All United Nations police, regardless of status and the procedure by which they were selected, appointed, recruited deployed or contracted, have a responsibility to ensure that human rights are promoted, respected, protected and advanced through, within and by their own organizational entity/unit. They shall not be perpetrators of human rights abuses or complicit in, or accessories to, human rights violations.
In line with article 101 of the United Nations Charter, the Staff Regulations and Rules, the Regulations governing the Status, Basic Rights and Duties of Officials other than Secretariat Officials, and Experts on Mission the Standards of Conduct for the International Civil Service, the United Nations Core Values, and other relevant standards, the United Nations Police is committed to the highest standards of efficiency, competence and integrity.
In order to ensure that only United Nations police personnel of the highest standards of integrity serve with the United Nations, the Secretary-General has requested that procedures be established to:
- strengthen pre-deployment screening by Member States;
- require individuals serving or seeking to serve with the United Nations to provide self-attestations and, where necessary, background information prior to entry into service or taking up their appointments; and
- establish a United Nations screening of the human rights conduct of police candidates/nominees.
The Secretary-General has a zero-tolerance approach to any form of misconduct, including sexual exploitation and sexual abuse (SEA), and fraud and corruption. United Nations police officers must strictly to the standards of conduct for personnel assigned to the the United Nations. You can view up to date statistics on the UN Conduct and Discipline Unit website.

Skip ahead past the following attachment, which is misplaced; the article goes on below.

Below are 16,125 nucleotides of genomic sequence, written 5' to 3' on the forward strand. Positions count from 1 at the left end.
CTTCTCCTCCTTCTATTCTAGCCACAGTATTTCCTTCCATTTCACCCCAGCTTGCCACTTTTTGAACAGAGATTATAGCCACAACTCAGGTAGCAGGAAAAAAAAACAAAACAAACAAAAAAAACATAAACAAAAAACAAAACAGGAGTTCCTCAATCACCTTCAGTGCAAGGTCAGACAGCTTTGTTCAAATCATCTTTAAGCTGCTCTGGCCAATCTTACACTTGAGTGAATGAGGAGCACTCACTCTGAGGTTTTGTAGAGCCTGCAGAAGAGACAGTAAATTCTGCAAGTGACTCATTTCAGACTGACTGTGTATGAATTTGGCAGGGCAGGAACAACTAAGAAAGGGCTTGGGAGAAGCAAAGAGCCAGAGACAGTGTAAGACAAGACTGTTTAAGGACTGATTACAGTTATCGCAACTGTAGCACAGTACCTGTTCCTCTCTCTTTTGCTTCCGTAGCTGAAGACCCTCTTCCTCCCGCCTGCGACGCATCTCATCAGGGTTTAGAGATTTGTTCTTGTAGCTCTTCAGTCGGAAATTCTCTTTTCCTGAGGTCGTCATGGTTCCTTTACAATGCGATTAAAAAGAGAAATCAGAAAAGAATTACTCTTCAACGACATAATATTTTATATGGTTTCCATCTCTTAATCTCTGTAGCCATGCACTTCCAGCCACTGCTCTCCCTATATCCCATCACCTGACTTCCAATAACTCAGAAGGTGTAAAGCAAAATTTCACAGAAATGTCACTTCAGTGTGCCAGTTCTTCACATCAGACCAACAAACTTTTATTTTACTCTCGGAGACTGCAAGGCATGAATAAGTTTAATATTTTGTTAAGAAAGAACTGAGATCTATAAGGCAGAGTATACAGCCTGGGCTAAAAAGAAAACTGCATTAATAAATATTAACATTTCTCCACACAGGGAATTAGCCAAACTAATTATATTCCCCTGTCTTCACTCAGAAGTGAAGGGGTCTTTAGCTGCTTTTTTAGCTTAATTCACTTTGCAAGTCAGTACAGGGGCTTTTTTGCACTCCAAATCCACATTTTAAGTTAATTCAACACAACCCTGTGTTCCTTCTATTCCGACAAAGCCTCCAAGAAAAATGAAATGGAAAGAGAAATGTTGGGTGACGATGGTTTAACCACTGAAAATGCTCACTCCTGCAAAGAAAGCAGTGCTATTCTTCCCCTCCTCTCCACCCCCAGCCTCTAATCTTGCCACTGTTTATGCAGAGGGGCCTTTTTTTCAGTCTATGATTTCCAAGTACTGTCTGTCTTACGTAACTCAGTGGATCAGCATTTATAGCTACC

Sexual exploitation and abuse
The UN has a zero tolerance policy with respect to sexual exploitation and sexual abuse. Any form of sexual exploitation and sexual abuse is strictly prohibited as laid out in the Secretary-General’s Bulletin on Special Measures for protection from sexual exploitation and sexual abuse. For instance, transactional sex and sex with any person under 18 is prohibited regardless of the age of majority or the age of consent locally.
The UN has a three-pronged strategy to address all form of misconduct including sexual exploitation and abuse:
prevention of misconduct,
enforcement of UN standards of conduct and
See how allegations of sexual exploitation and abuse involving UN Personnel are managed in this infographic:
The Conduct and Discipline Unit website provides more detailed information on all these issues.